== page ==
Financial Plumbing and Monetary Policy

Contributor Notes

Author’s E-Mail Address:msingh@imf.org

This paper focuses on how changes in financial plumbing of the markets may impact the monetary policy options as central banks contemplate lift off from zero lower bound (ZLB). Under the proposed regulations, banks will face leverage ratio constraints. As a result of quantitative easing (QE), banks want balance sheet “space” for financial intermediation/ non-depository activities. At the same time, regulatory changes are boosting demand for high quality liquid assets. The paper also discusses the role of repo markets and the importance of collateral velocity and the need to avoid wedges between repo and monetary policy rates when leaving ZLB.

Abstract

This paper focuses on how changes in financial plumbing of the markets may impact the monetary policy options as central banks contemplate lift off from zero lower bound (ZLB). Under the proposed regulations, banks will face leverage ratio constraints. As a result of quantitative easing (QE), banks want balance sheet “space” for financial intermediation/ non-depository activities. At the same time, regulatory changes are boosting demand for high quality liquid assets. The paper also discusses the role of repo markets and the importance of collateral velocity and the need to avoid wedges between repo and monetary policy rates when leaving ZLB.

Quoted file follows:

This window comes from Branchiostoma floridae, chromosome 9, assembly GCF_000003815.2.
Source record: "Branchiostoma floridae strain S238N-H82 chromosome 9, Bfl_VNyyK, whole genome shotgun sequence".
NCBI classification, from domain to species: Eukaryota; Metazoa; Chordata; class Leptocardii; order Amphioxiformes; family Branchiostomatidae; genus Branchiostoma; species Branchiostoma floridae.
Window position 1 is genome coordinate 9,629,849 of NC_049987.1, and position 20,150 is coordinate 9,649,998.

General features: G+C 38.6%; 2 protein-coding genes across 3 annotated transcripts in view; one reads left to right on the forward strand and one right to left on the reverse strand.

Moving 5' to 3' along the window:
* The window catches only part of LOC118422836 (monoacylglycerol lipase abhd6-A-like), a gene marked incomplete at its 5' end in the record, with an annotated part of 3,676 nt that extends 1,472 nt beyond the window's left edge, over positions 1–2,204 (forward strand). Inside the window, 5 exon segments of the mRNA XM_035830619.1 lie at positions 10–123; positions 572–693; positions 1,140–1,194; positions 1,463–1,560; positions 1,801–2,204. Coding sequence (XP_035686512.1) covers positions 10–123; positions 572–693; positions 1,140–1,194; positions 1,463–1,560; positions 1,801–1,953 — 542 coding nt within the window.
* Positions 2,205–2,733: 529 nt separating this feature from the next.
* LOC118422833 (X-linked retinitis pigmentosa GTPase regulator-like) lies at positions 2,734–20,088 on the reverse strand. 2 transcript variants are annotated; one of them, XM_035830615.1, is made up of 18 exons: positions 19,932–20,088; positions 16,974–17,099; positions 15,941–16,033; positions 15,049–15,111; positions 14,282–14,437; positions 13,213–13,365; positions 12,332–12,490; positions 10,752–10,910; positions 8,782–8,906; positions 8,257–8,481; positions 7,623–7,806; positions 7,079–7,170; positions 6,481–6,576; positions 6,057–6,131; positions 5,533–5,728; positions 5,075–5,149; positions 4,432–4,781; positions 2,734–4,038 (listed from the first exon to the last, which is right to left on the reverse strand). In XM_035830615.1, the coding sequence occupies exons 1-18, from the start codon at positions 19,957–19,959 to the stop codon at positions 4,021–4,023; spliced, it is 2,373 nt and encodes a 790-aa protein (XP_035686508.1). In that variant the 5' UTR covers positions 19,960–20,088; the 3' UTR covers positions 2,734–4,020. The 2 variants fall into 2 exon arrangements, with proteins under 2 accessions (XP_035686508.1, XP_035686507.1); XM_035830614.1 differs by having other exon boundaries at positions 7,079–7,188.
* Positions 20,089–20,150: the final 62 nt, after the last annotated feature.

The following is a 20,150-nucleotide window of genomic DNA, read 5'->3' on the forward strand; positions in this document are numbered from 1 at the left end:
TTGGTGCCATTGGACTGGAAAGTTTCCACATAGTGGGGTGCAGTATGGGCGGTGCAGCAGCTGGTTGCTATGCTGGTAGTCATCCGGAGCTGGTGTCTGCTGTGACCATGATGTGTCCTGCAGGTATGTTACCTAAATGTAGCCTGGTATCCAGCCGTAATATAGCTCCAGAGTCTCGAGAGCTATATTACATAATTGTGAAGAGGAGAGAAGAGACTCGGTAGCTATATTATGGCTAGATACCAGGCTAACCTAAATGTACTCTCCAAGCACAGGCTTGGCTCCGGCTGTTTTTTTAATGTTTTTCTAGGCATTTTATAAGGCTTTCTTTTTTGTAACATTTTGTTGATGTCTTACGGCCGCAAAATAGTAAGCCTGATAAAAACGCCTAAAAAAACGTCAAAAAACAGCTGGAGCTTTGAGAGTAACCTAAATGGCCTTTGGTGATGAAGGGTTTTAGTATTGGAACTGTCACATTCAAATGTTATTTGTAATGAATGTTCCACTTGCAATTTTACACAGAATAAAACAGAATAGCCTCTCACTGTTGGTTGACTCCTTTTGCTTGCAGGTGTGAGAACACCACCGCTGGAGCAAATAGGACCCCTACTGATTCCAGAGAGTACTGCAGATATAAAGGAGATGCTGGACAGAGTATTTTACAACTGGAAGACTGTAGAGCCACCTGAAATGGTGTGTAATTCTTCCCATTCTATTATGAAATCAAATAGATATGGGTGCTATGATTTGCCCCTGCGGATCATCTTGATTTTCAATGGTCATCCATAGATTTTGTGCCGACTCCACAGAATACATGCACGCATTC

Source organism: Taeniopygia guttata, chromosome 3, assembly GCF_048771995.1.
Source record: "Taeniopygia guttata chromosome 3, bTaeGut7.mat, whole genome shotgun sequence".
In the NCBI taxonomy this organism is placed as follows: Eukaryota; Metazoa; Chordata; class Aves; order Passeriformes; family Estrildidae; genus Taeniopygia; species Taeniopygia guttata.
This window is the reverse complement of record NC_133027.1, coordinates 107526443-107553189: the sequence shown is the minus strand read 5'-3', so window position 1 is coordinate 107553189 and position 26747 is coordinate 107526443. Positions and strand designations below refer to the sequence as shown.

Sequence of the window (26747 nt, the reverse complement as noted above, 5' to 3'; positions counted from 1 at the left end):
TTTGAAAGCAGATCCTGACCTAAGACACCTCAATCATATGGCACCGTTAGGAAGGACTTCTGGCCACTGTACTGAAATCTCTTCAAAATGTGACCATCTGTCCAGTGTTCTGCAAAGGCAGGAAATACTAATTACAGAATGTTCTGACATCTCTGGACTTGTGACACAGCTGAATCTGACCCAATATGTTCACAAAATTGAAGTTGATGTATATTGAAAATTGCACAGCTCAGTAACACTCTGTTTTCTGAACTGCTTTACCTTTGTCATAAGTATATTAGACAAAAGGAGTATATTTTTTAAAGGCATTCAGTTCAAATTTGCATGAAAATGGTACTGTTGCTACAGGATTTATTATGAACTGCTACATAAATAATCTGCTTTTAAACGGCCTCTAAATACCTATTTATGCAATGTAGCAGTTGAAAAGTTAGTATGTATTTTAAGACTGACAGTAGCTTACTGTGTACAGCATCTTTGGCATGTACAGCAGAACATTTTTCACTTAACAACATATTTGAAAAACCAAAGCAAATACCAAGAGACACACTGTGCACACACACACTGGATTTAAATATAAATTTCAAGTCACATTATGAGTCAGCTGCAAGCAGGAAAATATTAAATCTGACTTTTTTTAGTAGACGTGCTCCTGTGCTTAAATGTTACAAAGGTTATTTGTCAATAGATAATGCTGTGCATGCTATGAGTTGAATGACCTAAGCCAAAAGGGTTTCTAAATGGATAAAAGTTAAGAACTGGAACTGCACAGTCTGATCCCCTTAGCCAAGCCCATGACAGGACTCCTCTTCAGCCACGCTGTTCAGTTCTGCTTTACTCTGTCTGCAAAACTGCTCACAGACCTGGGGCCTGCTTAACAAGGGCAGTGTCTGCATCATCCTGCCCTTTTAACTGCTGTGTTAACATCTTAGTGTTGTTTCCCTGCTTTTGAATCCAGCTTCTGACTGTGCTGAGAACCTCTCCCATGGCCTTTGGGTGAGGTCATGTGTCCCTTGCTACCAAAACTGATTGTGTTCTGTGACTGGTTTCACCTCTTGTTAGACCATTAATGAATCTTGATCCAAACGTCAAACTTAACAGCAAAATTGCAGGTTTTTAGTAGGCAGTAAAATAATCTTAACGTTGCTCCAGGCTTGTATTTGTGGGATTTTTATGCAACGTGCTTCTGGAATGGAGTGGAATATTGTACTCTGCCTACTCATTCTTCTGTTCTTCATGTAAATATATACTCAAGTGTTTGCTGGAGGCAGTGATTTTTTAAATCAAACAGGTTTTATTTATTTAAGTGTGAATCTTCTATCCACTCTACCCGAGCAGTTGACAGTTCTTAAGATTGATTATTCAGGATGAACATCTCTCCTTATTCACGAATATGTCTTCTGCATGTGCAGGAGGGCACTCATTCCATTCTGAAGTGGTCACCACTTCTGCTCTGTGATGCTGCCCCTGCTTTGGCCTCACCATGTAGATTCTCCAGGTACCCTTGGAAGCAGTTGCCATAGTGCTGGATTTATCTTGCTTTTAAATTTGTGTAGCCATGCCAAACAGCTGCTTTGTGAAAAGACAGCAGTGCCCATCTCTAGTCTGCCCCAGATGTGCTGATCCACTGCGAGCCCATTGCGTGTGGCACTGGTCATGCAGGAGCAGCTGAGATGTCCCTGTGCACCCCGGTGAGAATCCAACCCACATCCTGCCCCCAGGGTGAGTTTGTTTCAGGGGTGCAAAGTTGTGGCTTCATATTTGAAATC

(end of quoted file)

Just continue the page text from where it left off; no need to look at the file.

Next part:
I. Introduction

Increasingly, researchers are focusing on the connection between financial stability and monetary policy. In a February 2014 paper on “Market Tantrums and Monetary Policy,” Feroli et al., show that although financial stability proposals may succeed in limiting leverage, even unlevered positions may impact monetary policy decisions. Subsequently, a recent speech by Fed’s Jeremy Stein discusses how too much monetary accommodation that result in low risk premium on U.S. Treasuries can lead to financial market vulnerabilities that may compromise Fed’s ability to achieve its mandated objectives.2 Both these papers focus on Money Market Funds and U.S. Treasury yields but not on the financial plumbing connecting bank and nonbank balance sheets or the changes to those balance sheets stemming in part from proposed regulations. Nor do they focus on the reshuffling of the bank/nonbank nexus due to Fed’s increasing role to intermediate the plumbing.